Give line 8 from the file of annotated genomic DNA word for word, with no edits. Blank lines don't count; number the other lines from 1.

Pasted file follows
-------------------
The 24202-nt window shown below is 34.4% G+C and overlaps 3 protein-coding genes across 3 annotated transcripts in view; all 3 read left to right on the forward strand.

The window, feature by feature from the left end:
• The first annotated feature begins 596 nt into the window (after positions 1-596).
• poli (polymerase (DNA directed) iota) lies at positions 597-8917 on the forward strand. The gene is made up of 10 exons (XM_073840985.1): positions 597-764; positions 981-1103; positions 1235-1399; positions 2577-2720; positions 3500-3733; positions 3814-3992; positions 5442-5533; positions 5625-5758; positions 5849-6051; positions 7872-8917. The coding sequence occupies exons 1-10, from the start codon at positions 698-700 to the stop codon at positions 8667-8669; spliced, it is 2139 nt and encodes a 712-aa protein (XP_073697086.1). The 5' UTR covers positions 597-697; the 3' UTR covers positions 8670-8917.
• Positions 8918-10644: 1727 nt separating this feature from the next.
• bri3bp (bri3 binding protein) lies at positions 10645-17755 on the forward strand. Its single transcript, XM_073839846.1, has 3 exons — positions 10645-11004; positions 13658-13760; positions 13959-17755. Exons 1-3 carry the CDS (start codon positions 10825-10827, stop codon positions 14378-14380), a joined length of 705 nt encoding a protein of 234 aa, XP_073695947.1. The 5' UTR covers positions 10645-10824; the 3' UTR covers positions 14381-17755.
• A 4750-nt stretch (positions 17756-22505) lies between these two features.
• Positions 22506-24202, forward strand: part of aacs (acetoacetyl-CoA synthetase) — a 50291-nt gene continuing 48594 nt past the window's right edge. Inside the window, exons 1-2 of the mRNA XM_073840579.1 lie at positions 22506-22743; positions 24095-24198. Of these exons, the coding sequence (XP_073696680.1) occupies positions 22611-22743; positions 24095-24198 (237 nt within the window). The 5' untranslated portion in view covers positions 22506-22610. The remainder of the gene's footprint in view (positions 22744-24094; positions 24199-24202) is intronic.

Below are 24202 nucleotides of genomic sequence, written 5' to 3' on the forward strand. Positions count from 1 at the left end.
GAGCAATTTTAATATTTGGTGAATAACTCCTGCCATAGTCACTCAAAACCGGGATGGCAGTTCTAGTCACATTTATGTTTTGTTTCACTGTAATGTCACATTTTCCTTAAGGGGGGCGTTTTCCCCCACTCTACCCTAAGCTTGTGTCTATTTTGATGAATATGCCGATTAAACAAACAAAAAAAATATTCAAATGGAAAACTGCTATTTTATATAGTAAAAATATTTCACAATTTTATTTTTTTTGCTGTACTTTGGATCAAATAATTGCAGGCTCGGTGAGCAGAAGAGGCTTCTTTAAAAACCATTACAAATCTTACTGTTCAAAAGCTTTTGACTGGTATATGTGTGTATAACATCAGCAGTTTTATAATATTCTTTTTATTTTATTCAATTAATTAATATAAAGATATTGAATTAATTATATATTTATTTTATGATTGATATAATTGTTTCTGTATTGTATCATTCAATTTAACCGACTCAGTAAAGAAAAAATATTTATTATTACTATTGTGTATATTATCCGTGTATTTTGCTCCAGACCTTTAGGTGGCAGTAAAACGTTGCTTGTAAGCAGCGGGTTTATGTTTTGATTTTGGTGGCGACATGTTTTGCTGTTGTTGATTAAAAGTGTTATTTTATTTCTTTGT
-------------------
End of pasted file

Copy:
• Positions 22506-24202, forward strand: part of aacs (acetoacetyl-CoA synthetase) — a 50291-nt gene continuing 48594 nt past the window's right edge. Inside the window, exons 1-2 of the mRNA XM_073840579.1 lie at positions 22506-22743; positions 24095-24198. Of these exons, the coding sequence (XP_073696680.1) occupies positions 22611-22743; positions 24095-24198 (237 nt within the window). The 5' untranslated portion in view covers positions 22506-22610. The remainder of the gene's footprint in view (positions 22744-24094; positions 24199-24202) is intronic.